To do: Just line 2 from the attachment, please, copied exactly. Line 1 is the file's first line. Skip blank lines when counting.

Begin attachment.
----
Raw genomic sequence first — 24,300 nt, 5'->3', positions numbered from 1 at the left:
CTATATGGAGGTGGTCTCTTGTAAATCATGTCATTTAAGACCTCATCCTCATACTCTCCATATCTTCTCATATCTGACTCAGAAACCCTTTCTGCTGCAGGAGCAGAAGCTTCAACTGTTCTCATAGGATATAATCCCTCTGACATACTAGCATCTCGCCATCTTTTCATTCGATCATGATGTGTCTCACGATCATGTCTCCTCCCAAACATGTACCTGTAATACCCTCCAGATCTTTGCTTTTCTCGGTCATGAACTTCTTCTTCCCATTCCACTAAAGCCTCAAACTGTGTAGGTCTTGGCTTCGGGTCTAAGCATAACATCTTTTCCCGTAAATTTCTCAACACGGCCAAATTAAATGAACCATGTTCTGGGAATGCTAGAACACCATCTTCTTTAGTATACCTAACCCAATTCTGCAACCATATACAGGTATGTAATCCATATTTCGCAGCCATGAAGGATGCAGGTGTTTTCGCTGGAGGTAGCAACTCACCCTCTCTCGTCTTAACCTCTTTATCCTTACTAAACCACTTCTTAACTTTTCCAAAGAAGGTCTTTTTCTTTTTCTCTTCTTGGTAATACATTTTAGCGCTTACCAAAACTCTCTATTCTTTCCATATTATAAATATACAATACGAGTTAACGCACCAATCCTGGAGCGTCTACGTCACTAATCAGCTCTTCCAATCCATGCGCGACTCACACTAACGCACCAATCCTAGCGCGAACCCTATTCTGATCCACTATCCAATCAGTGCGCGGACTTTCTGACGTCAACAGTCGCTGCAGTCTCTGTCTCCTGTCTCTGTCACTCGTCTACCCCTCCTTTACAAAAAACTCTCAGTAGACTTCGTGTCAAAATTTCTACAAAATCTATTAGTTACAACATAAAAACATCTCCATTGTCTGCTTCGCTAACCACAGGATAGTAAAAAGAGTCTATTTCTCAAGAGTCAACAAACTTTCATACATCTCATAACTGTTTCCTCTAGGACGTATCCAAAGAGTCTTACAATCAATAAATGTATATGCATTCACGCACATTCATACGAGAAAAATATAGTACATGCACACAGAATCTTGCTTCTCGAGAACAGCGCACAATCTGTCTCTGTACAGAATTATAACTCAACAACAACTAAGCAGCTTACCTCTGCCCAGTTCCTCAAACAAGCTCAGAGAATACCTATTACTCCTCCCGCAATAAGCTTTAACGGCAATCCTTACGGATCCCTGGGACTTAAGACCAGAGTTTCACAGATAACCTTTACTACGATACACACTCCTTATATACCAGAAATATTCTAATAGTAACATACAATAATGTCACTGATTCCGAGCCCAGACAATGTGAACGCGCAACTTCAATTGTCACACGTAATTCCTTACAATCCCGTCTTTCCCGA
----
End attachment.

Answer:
CTATATGGAGGTGGTCTCTTGTAAATCATGTCATTTAAGACCTCATCCTCATACTCTCCATATCTTCTCATATCTGACTCAGAAACCCTTTCTGCTGCAGGAGCAGAAGCTTCAACTGTTCTCATAGGATATAATCCCTCTGACATACTAGCATCTCGCCATCTTTTCATTCGATCATGATGTGTCTCACGATCATGTCTCCTCCCAAACATGTACCTGTAATACCCTCCAGATCTTTGCTTTTCTCGGTCATGAACTTCTTCTTCCCATTCCACTAAAGCCTCAAACTGTGTAGGTCTTGGCTTCGGGTCTAAGCATAACATCTTTTCCCGTAAATTTCTCAACACGGCCAAATTAAATGAACCATGTTCTGGGAATGCTAGAACACCATCTTCTTTAGTATACCTAACCCAATTCTGCAACCATATACAGGTATGTAATCCATATTTCGCAGCCATGAAGGATGCAGGTGTTTTCGCTGGAGGTAGCAACTCACCCTCTCTCGTCTTAACCTCTTTATCCTTACTAAACCACTTCTTAACTTTTCCAAAGAAGGTCTTTTTCTTTTTCTCTTCTTGGTAATACATTTTAGCGCTTACCAAAACTCTCTATTCTTTCCATATTATAAATATACAATACGAGTTAACGCACCAATCCTGGAGCGTCTACGTCACTAATCAGCTCTTCCAATCCATGCGCGACTCACACTAACGCACCAATCCTAGCGCGAACCCTATTCTGATCCACTATCCAATCAGTGCGCGGACTTTCTGACGTCAACAGTCGCTGCAGTCTCTGTCTCCTGTCTCTGTCACTCGTCTACCCCTCCTTTACAAAAAACTCTCAGTAGACTTCGTGTCAAAATTTCTACAAAATCTATTAGTTACAACATAAAAACATCTCCATTGTCTGCTTCGCTAACCACAGGATAGTAAAAAGAGTCTATTTCTCAAGAGTCAACAAACTTTCATACATCTCATAACTGTTTCCTCTAGGACGTATCCAAAGAGTCTTACAATCAATAAATGTATATGCATTCACGCACATTCATACGAGAAAAATATAGTACATGCACACAGAATCTTGCTTCTCGAGAACAGCGCACAATCTGTCTCTGTACAGAATTATAACTCAACAACAACTAAGCAGCTTACCTCTGCCCAGTTCCTCAAACAAGCTCAGAGAATACCTATTACTCCTCCCGCAATAAGCTTTAACGGCAATCCTTACGGATCCCTGGGACTTAAGACCAGAGTTTCACAGATAACCTTTACTACGATACACACTCCTTATATACCAGAAATATTCTAATAGTAACATACAATAATGTCACTGATTCCGAGCCCAGACAATGTGAACGCGCAACTTCAATTGTCACACGTAATTCCTTACAATCCCGTCTTTCCCGA